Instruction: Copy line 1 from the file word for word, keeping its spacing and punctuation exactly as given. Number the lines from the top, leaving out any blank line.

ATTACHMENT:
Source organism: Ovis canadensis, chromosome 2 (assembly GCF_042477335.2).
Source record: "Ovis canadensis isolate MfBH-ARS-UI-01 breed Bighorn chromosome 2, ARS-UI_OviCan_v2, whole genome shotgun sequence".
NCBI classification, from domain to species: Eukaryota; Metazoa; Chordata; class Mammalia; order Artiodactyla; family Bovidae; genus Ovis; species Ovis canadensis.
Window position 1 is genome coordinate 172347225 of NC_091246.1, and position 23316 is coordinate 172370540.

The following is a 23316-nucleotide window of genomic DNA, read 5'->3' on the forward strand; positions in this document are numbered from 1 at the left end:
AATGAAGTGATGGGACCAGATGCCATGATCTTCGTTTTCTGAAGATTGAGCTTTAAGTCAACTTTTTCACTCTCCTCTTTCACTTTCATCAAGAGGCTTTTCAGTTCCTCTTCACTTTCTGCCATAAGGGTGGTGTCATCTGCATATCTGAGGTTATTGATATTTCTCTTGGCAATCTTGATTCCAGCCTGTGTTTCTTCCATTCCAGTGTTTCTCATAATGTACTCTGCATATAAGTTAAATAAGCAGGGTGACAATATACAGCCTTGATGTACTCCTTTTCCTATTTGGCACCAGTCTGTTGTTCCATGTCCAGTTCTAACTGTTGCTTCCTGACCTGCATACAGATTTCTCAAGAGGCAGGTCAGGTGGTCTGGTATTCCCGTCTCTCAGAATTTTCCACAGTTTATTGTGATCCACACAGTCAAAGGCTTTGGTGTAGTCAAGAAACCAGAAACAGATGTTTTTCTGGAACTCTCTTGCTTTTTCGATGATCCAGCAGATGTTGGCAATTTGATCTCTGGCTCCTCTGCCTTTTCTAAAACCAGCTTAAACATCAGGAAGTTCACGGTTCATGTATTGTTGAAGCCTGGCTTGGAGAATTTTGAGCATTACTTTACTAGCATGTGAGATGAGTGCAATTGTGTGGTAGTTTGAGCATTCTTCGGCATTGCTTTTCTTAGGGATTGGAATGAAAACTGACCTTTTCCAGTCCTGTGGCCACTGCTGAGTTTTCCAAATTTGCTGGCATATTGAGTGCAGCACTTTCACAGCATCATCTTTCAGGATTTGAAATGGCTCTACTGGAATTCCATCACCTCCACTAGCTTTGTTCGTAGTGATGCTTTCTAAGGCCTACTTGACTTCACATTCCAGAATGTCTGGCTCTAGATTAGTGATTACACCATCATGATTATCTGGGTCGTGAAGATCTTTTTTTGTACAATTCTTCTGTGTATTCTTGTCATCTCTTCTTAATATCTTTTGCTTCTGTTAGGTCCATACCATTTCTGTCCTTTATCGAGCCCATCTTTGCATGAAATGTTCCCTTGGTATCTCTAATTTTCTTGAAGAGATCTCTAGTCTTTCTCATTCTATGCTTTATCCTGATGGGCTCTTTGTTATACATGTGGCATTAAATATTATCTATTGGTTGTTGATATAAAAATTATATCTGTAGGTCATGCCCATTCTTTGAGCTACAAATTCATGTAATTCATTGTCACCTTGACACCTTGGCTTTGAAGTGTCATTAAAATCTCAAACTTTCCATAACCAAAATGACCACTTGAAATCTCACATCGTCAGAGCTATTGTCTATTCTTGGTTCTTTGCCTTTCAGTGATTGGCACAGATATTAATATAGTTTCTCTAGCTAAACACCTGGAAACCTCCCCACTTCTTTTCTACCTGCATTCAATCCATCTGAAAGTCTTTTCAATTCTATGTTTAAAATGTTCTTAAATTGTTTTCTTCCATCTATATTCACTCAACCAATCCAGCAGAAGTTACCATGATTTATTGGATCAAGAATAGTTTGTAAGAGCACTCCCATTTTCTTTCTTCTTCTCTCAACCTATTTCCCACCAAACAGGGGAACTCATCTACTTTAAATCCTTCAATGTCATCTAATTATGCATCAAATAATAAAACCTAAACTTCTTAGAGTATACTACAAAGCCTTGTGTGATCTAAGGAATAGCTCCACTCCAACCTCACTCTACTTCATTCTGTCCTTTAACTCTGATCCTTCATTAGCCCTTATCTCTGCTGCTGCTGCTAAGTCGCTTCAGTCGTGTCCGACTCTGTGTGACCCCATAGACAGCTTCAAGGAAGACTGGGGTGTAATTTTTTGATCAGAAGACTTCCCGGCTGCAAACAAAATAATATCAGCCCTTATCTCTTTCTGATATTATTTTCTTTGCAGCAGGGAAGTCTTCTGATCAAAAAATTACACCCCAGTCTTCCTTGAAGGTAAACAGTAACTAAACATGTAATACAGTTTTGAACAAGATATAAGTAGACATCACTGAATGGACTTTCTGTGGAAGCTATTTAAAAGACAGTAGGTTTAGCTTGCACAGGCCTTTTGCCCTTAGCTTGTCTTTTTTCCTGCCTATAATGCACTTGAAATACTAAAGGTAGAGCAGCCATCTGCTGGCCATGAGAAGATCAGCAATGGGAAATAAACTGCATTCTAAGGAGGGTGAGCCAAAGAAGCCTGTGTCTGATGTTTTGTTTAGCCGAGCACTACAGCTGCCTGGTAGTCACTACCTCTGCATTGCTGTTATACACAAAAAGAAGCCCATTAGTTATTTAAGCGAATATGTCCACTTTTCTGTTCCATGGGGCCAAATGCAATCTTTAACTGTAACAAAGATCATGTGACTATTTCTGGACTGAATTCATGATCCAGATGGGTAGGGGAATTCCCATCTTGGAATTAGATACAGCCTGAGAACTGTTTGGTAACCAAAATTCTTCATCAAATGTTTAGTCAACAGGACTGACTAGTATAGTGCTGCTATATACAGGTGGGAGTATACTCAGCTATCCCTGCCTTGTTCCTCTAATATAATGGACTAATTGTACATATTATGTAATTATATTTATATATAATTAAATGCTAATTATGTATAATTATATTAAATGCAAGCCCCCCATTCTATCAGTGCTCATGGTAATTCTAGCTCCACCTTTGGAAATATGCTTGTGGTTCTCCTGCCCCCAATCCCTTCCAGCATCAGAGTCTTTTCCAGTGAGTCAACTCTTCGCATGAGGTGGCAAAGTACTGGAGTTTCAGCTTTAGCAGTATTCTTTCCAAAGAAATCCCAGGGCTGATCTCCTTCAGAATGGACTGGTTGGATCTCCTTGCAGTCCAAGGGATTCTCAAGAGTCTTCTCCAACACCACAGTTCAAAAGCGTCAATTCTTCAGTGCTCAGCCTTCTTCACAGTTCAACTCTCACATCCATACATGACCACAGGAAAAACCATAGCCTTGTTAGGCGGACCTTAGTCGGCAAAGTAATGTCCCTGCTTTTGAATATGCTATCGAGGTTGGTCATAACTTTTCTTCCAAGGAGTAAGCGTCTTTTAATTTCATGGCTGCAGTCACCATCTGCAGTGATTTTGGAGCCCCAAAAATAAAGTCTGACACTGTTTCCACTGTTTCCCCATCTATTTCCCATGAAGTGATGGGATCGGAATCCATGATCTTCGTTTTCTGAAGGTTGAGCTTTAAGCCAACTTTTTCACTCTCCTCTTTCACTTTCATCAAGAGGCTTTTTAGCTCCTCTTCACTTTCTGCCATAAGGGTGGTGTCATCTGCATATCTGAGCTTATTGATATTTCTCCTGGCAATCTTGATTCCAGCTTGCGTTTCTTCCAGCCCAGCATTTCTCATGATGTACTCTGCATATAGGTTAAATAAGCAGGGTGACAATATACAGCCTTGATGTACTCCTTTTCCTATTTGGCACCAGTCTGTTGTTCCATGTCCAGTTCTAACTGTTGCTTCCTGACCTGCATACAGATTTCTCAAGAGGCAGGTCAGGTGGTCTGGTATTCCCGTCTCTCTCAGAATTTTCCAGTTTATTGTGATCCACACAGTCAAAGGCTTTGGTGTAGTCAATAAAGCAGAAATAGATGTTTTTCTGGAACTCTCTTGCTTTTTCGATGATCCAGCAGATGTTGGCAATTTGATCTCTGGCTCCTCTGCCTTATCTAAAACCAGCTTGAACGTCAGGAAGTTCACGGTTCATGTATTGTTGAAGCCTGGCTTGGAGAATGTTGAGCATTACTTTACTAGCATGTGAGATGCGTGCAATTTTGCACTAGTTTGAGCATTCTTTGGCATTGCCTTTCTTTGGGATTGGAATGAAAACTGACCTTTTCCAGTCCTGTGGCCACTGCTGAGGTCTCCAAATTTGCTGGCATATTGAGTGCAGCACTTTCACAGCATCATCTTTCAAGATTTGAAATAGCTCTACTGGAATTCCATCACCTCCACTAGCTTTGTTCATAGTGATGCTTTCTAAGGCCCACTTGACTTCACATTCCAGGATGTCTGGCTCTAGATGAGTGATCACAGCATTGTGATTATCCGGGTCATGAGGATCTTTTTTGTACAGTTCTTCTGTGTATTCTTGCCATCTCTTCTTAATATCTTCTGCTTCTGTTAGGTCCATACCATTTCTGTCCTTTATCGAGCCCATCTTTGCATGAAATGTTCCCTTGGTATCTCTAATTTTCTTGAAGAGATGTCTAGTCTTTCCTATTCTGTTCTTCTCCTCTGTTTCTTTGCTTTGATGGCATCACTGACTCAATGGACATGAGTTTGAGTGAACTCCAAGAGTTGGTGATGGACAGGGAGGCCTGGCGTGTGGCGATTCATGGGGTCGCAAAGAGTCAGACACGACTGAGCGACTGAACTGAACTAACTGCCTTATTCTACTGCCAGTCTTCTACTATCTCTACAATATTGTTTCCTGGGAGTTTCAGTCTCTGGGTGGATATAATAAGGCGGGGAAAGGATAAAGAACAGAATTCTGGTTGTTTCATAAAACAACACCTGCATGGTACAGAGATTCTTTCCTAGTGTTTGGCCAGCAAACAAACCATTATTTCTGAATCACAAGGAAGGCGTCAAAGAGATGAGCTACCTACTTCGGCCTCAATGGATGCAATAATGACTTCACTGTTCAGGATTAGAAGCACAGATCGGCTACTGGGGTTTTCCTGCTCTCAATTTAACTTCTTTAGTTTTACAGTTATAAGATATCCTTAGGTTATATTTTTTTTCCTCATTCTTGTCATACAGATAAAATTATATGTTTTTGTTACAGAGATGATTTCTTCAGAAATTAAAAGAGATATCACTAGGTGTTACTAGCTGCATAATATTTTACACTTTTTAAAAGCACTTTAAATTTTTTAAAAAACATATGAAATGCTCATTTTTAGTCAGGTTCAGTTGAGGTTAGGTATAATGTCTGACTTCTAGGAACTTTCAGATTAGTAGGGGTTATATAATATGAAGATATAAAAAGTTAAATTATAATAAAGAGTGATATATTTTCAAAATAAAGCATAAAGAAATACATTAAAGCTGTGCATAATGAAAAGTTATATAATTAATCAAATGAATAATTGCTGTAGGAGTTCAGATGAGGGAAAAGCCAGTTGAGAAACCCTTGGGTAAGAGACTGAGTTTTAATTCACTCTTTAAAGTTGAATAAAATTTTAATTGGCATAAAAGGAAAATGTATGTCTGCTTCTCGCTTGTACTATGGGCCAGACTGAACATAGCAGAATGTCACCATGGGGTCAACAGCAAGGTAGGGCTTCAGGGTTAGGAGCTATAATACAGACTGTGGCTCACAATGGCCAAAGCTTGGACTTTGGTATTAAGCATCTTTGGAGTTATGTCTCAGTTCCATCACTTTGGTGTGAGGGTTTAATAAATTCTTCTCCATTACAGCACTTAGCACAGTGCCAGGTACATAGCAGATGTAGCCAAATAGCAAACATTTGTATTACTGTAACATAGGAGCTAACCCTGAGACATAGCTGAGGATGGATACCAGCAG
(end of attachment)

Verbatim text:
Source organism: Ovis canadensis, chromosome 2 (assembly GCF_042477335.2).